Former therapists treating sex offenders say hostile work conditions are hurting those who need help

Former therapists treating sex offenders say hostile work conditions are hurting those who need help
Young Kwak
Antonia Tombari says a hostile work environment caused her to have panic attacks and to lose sleep.

A former therapist treating sex offenders at the Airway Heights Corrections Center says her superiors created a toxic work environment, berated her, barred her from talking with colleagues and, at least in one instance, falsified records in an effort to keep one particular offender behind bars.

Antonia Tombari has lodged a complaint with the state Department of Health and, last month, filed a $1.5 million legal claim against the Department of Corrections accusing her former bosses of creating a hostile workplace that harmed the treatment of the very people the therapists are tasked with helping. Her claim names Renee Schuiteman, the program's manager at Airway Heights Corrections Center, and Kris Smith, her direct supervisor. Both declined to comment for this article.

Other former therapists in Airway Heights and internal DOC records paint a picture of a dysfunctional workplace plagued by hostility and fears of retaliation for not falling in line with the program's managers.

"I encountered significant problems within management," says Troy Bruner, a psychologist and former employee who has also filed a claim against the DOC. "Any employee who voiced opinions independent of two members of the management team was viewed as a threat. That person was then targeted with demeaning treatment and false allegation until they quit."

Therapist turnover has been a significant problem, records indicate. Since 2011, 29 people have resigned from the state program at Airway Heights Corrections Center, and 23 resigned from the program at Monroe Correctional Complex.

Additionally, in her complaint to the Department of Health, Tombari, a therapist licensed through the state, accuses Kris Smith, her former boss, of falsifying the treatment record for one of her former clients, Nathan Smith (no relation), in what Tombari says is an effort to keep him incarcerated.

Tombari, who resigned from DOC in March of this year, says that shortly before her last day, she noticed an entry in Nathan Smith's treatment record saying he was being suspended from the program for "inappropriate behavior," according to internal emails.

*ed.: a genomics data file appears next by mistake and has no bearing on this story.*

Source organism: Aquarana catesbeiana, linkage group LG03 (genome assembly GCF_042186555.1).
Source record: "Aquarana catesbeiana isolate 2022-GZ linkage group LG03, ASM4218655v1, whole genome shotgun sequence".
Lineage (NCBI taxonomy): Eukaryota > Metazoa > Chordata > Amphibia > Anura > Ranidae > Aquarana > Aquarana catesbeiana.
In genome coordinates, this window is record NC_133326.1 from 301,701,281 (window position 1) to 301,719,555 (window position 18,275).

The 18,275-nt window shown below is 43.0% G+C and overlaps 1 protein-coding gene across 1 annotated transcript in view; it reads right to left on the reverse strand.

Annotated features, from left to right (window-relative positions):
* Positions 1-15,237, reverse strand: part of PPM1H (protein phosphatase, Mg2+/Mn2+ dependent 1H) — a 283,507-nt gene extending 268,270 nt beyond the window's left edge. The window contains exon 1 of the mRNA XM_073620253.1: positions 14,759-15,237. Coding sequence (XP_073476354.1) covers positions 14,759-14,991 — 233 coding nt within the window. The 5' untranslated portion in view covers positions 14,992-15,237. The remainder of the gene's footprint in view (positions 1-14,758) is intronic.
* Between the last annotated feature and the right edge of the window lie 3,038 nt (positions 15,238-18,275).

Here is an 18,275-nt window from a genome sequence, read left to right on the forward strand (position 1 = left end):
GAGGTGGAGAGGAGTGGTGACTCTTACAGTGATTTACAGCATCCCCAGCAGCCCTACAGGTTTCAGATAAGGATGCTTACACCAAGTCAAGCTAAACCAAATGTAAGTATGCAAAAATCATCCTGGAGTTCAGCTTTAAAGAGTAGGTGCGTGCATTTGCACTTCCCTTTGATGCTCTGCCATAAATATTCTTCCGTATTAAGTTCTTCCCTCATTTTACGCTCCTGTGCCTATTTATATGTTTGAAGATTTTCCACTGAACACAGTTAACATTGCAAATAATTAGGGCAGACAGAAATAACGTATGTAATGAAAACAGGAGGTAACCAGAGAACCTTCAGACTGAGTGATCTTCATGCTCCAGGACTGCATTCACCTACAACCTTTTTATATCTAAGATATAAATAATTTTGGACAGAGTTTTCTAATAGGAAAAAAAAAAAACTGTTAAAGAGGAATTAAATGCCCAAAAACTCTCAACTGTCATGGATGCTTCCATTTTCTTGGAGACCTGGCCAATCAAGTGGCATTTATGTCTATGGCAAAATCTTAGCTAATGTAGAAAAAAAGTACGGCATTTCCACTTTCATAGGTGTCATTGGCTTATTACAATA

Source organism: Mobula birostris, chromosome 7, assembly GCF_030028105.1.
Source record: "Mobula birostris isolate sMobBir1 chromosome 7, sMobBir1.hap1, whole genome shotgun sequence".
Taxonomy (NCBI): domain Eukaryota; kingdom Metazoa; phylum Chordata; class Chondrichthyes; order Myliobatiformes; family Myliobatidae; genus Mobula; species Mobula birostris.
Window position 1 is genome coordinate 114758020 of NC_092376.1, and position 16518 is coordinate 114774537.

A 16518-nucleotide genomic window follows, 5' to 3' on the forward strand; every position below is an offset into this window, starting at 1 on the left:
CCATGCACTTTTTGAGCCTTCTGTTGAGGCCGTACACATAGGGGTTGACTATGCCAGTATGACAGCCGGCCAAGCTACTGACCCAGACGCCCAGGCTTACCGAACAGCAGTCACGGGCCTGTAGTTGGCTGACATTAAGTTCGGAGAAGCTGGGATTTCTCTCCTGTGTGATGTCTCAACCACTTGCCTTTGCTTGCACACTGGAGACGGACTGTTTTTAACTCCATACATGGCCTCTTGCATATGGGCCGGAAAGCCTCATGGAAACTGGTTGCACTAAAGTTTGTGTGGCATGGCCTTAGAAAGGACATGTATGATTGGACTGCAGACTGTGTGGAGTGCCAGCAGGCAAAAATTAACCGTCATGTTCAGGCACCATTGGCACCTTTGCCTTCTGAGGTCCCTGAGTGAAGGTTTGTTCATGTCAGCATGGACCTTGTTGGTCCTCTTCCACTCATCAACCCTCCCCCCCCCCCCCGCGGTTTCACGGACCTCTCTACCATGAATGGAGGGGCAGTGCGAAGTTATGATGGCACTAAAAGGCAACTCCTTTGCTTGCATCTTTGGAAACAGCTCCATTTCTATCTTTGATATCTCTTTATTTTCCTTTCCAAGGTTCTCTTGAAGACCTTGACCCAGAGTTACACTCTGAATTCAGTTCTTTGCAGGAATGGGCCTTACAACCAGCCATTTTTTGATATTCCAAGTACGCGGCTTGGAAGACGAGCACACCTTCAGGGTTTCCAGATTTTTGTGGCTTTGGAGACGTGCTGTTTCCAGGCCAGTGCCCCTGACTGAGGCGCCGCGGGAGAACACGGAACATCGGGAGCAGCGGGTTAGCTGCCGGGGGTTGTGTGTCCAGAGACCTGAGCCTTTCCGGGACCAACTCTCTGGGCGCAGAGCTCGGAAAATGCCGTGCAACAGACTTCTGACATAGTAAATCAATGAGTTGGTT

"He wasn't supposed to be terminated at all," she says, adding that being suspended from treatment for bad behavior would hurt his chances of release.

Tombari fired off emails to Kris Smith and other DOC employees asking for an explanation.

A secretary responded: "Kris told me to put him on stop out and that he will be terminated due to behavioral issues...Kris?? Please advise."

DOC spokesman Jeremy Barclay declined to answer specific questions about Schuiteman and Kris Smith, citing open state investigations against the two. Schuiteman is under internal investigation by the DOC while the Department of Health is investigating Kris Smith.

Cathi Harris, the director of the state's sex offender treatment program, also declined a request for an interview.

Emails show that Tombari continued to ask whether the false information would be removed from Nathan Smith's record. In an email on March 15, the acting program manager, Brent Borg, who is filling in while Schuiteman is under investigation, confirms that the entry has been deleted.

In November, Nathan Smith is scheduled to appear before the Indeterminate Sentencing Review Board, a panel of four people appointed by the governor who decide whether offenders are fit to be released into the community. A major consideration in the decision to release offenders is their level of success in treatment.

Tombari, for her part, has recommended that Nathan Smith be released, and will testify in front of the board, if permitted. She says he has gone beyond the required assignments and is a shining example of the program's positive results.

"He really is an example of someone who has been rehabilitated, someone who isn't going to harm someone else," she says. "I would bet my life on it."

Nathan Smith, 39, says he's speaking with the Inlander not to bolster his shot at freedom, but to call attention to concerns with the treatment program. He says he will accept whatever fate the board decides and questions whether he ever deserves to draw a breath of free air. He believes forgiveness is not his to ask for.

"It's important for me to make clear that I'm guilty of the crimes I'm in here for," he says in a phone interview from the Airway Heights Corrections Center. "I did commit rape and arson. I am where I deserve to be. I don't think I'm entitled to be released. All I want is a fair shot."

What Nathan Smith has done, and fully admits to, is heinous. The worst stomach-turning details of his crimes will not be printed here, but in January 2009, the Army veteran kidnapped, tortured and raped a prostitute in Tacoma. He shocked her with a cattle prod and, afterward, showed her graphic images of his time in combat: dead bodies, exploded bodies, a face blown off by a bomb.